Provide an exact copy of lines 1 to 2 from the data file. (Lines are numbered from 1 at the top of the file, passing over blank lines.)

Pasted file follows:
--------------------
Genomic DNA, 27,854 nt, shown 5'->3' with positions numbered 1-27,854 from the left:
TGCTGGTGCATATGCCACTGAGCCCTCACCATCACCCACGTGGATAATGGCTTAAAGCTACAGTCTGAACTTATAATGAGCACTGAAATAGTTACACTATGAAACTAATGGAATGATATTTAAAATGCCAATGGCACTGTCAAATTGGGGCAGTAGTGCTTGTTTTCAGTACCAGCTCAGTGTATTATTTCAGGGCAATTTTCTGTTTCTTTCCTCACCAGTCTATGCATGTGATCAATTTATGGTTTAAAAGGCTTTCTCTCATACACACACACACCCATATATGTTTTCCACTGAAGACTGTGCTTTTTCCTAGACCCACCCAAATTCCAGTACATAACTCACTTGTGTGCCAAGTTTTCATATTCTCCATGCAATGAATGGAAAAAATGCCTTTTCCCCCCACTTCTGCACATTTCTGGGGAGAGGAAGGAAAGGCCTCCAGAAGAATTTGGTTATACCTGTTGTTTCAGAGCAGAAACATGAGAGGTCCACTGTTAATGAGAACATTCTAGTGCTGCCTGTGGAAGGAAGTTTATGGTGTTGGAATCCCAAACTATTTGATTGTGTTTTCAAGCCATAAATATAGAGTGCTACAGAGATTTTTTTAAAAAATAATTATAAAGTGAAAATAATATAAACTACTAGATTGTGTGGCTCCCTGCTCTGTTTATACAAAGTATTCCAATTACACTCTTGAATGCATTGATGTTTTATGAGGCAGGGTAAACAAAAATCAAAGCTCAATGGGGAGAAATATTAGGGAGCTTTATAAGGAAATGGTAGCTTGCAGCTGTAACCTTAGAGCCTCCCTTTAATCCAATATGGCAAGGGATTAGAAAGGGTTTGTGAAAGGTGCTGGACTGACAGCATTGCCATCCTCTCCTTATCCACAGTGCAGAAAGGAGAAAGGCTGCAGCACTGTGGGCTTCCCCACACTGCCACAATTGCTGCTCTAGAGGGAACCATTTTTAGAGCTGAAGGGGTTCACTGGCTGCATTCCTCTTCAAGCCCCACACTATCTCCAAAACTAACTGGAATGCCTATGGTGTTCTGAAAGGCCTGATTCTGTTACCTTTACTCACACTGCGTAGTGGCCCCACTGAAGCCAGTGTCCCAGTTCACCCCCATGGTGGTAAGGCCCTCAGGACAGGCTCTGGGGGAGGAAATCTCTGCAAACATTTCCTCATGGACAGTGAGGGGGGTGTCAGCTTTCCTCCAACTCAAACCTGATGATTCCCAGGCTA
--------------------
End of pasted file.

Genomic DNA, 27,854 nt, shown 5'->3' with positions numbered 1-27,854 from the left:
TGCTGGTGCATATGCCACTGAGCCCTCACCATCACCCACGTGGATAATGGCTTAAAGCTACAGTCTGAACTTATAATGAGCACTGAAATAGTTACACTATGAAACTAATGGAATGATATTTAAAATGCCAATGGCACTGTCAAATTGGGGCAGTAGTGCTTGTTTTCAGTACCAGCTCAGTGTATTATTTCAGGGCAATTTTCTGTTTCTTTCCTCACCAGTCTATGCATGTGATCAATTTATGGTTTAAAAGGCTTTCTCTCATACACACACACACCCATATATGTTTTCCACTGAAGACTGTGCTTTTTCCTAGACCCACCCAAATTCCAGTACATAACTCACTTGTGTGCCAAGTTTTCATATTCTCCATGCAATGAATGGAAAAAATGCCTTTTCCCCCCACTTCTGCACATTTCTGGGGAGAGGAAGGAAAGGCCTCCAGAAGAATTTGGTTATACCTGTTGTTTCAGAGCAGAAACATGAGAGGTCCACTGTTAATGAGAACATTCTAGTGCTGCCTGTGGAAGGAAGTTTATGGTGTTGGAATCCCAAACTATTTGATTGTGTTTTCAAGCCATAAATATAGAGTGCTACAGAGATTTTTTTAAAAAATAATTATAAAGTGAAAATAATATAAACTACTAGATTGTGTGGCTCCCTGCTCTGTTTATACAAAGTATTCCAATTACACTCTTGAATGCATTGATGTTTTATGAGGCAGGGTAAACAAAAATCAAAGCTCAATGGGGAGAAATATTAGGGAGCTTTATAAGGAAATGGTAGCTTGCAGCTGTAACCTTAGAGCCTCCCTTTAATCCAATATGGCAAGGGATTAGAAAGGGTTTGTGAAAGGTGCTGGACTGACAGCATTGCCATCCTCTCCTTATCCACAGTGCAGAAAGGAGAAAGGCTGCAGCACTGTGGGCTTCCCCACACTGCCACAATTGCTGCTCTAGAGGGAACCATTTTTAGAGCTGAAGGGGTTCACTGGCTGCATTCCTCTTCAAGCCCCACACTATCTCCAAAACTAACTGGAATGCCTATGGTGTTCTGAAAGGCCTGATTCTGTTACCTTTACTCACACTGCGTAGTGGCCCCACTGAAGCCAGTGTCCCAGTTCACCCCCATGGTGGTAAGGCCCTCAGGACAGGCTCTGGGGGAGGAAATCTCTGCAAACATTTCCTCATGGACAGTGAGGGGGGTGTCAGCTTTCCTCCAACTCAAACCTGATGATTCCCAGGCTA